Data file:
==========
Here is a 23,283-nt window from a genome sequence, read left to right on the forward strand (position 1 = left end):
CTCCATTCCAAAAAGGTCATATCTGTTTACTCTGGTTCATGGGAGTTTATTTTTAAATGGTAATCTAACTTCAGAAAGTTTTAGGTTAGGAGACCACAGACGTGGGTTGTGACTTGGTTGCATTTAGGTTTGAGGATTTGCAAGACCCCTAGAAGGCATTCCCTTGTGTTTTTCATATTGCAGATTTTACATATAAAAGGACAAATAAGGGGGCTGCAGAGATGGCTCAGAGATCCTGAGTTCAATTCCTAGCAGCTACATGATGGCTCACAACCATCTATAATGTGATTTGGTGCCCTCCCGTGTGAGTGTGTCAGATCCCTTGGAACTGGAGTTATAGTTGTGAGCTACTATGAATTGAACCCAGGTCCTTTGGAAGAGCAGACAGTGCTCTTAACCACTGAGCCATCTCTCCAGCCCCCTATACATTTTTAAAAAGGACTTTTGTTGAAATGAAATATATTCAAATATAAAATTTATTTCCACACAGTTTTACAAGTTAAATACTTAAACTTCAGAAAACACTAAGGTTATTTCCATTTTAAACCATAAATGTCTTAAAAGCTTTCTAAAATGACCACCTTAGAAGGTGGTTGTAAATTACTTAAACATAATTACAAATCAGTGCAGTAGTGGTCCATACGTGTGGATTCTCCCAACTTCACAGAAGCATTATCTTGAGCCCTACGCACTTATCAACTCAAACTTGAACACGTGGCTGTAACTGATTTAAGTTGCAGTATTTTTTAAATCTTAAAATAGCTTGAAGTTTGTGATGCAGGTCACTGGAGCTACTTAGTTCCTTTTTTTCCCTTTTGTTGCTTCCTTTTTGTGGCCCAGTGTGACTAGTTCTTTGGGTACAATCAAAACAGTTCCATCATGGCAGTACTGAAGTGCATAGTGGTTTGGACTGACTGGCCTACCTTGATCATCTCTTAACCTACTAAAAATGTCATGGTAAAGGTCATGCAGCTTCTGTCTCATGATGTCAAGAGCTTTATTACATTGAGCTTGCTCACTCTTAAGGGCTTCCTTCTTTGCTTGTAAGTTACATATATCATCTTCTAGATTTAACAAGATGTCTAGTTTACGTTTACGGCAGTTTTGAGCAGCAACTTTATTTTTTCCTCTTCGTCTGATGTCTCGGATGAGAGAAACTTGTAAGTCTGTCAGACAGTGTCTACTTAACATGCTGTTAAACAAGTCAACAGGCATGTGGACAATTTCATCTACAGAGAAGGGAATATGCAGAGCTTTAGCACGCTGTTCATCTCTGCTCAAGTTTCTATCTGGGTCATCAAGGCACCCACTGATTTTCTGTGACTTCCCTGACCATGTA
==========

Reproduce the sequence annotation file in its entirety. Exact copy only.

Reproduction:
Here is a 23,283-nt window from a genome sequence, read left to right on the forward strand (position 1 = left end):
CTCCATTCCAAAAAGGTCATATCTGTTTACTCTGGTTCATGGGAGTTTATTTTTAAATGGTAATCTAACTTCAGAAAGTTTTAGGTTAGGAGACCACAGACGTGGGTTGTGACTTGGTTGCATTTAGGTTTGAGGATTTGCAAGACCCCTAGAAGGCATTCCCTTGTGTTTTTCATATTGCAGATTTTACATATAAAAGGACAAATAAGGGGGCTGCAGAGATGGCTCAGAGATCCTGAGTTCAATTCCTAGCAGCTACATGATGGCTCACAACCATCTATAATGTGATTTGGTGCCCTCCCGTGTGAGTGTGTCAGATCCCTTGGAACTGGAGTTATAGTTGTGAGCTACTATGAATTGAACCCAGGTCCTTTGGAAGAGCAGACAGTGCTCTTAACCACTGAGCCATCTCTCCAGCCCCCTATACATTTTTAAAAAGGACTTTTGTTGAAATGAAATATATTCAAATATAAAATTTATTTCCACACAGTTTTACAAGTTAAATACTTAAACTTCAGAAAACACTAAGGTTATTTCCATTTTAAACCATAAATGTCTTAAAAGCTTTCTAAAATGACCACCTTAGAAGGTGGTTGTAAATTACTTAAACATAATTACAAATCAGTGCAGTAGTGGTCCATACGTGTGGATTCTCCCAACTTCACAGAAGCATTATCTTGAGCCCTACGCACTTATCAACTCAAACTTGAACACGTGGCTGTAACTGATTTAAGTTGCAGTATTTTTTAAATCTTAAAATAGCTTGAAGTTTGTGATGCAGGTCACTGGAGCTACTTAGTTCCTTTTTTTCCCTTTTGTTGCTTCCTTTTTGTGGCCCAGTGTGACTAGTTCTTTGGGTACAATCAAAACAGTTCCATCATGGCAGTACTGAAGTGCATAGTGGTTTGGACTGACTGGCCTACCTTGATCATCTCTTAACCTACTAAAAATGTCATGGTAAAGGTCATGCAGCTTCTGTCTCATGATGTCAAGAGCTTTATTACATTGAGCTTGCTCACTCTTAAGGGCTTCCTTCTTTGCTTGTAAGTTACATATATCATCTTCTAGATTTAACAAGATGTCTAGTTTACGTTTACGGCAGTTTTGAGCAGCAACTTTATTTTTTCCTCTTCGTCTGATGTCTCGGATGAGAGAAACTTGTAAGTCTGTCAGACAGTGTCTACTTAACATGCTGTTAAACAAGTCAACAGGCATGTGGACAATTTCATCTACAGAGAAGGGAATATGCAGAGCTTTAGCACGCTGTTCATCTCTGCTCAAGTTTCTATCTGGGTCATCAAGGCACCCACTGATTTTCTGTGACTTCCCTGACCATGTA